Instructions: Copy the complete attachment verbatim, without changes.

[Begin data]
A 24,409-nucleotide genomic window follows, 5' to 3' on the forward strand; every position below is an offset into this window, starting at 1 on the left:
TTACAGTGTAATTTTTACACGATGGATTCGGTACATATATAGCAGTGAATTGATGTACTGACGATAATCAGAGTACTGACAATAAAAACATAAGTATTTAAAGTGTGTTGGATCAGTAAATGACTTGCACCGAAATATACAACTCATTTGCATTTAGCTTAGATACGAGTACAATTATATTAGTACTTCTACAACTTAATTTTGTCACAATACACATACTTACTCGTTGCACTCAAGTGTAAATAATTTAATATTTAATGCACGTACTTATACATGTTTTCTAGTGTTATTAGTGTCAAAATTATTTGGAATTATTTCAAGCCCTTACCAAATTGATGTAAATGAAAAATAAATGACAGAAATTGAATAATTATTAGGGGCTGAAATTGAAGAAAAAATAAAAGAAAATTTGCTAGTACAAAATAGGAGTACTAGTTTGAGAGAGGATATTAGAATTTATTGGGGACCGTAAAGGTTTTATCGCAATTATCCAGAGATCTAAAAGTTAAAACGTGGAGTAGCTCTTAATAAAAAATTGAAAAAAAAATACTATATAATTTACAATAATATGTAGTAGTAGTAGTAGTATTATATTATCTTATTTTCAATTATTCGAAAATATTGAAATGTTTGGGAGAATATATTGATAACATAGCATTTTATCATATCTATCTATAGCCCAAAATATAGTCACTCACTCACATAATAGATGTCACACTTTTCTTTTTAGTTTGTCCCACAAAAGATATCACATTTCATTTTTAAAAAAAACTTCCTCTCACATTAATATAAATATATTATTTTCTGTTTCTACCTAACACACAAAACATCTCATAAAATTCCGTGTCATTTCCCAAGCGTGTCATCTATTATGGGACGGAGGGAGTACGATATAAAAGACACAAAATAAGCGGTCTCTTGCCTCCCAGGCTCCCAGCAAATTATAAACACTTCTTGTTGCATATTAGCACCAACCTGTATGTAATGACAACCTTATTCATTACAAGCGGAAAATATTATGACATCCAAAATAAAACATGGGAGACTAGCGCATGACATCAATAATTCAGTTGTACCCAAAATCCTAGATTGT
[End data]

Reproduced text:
A 24,409-nucleotide genomic window follows, 5' to 3' on the forward strand; every position below is an offset into this window, starting at 1 on the left:
TTACAGTGTAATTTTTACACGATGGATTCGGTACATATATAGCAGTGAATTGATGTACTGACGATAATCAGAGTACTGACAATAAAAACATAAGTATTTAAAGTGTGTTGGATCAGTAAATGACTTGCACCGAAATATACAACTCATTTGCATTTAGCTTAGATACGAGTACAATTATATTAGTACTTCTACAACTTAATTTTGTCACAATACACATACTTACTCGTTGCACTCAAGTGTAAATAATTTAATATTTAATGCACGTACTTATACATGTTTTCTAGTGTTATTAGTGTCAAAATTATTTGGAATTATTTCAAGCCCTTACCAAATTGATGTAAATGAAAAATAAATGACAGAAATTGAATAATTATTAGGGGCTGAAATTGAAGAAAAAATAAAAGAAAATTTGCTAGTACAAAATAGGAGTACTAGTTTGAGAGAGGATATTAGAATTTATTGGGGACCGTAAAGGTTTTATCGCAATTATCCAGAGATCTAAAAGTTAAAACGTGGAGTAGCTCTTAATAAAAAATTGAAAAAAAAATACTATATAATTTACAATAATATGTAGTAGTAGTAGTAGTATTATATTATCTTATTTTCAATTATTCGAAAATATTGAAATGTTTGGGAGAATATATTGATAACATAGCATTTTATCATATCTATCTATAGCCCAAAATATAGTCACTCACTCACATAATAGATGTCACACTTTTCTTTTTAGTTTGTCCCACAAAAGATATCACATTTCATTTTTAAAAAAAACTTCCTCTCACATTAATATAAATATATTATTTTCTGTTTCTACCTAACACACAAAACATCTCATAAAATTCCGTGTCATTTCCCAAGCGTGTCATCTATTATGGGACGGAGGGAGTACGATATAAAAGACACAAAATAAGCGGTCTCTTGCCTCCCAGGCTCCCAGCAAATTATAAACACTTCTTGTTGCATATTAGCACCAACCTGTATGTAATGACAACCTTATTCATTACAAGCGGAAAATATTATGACATCCAAAATAAAACATGGGAGACTAGCGCATGACATCAATAATTCAGTTGTACCCAAAATCCTAGATTGT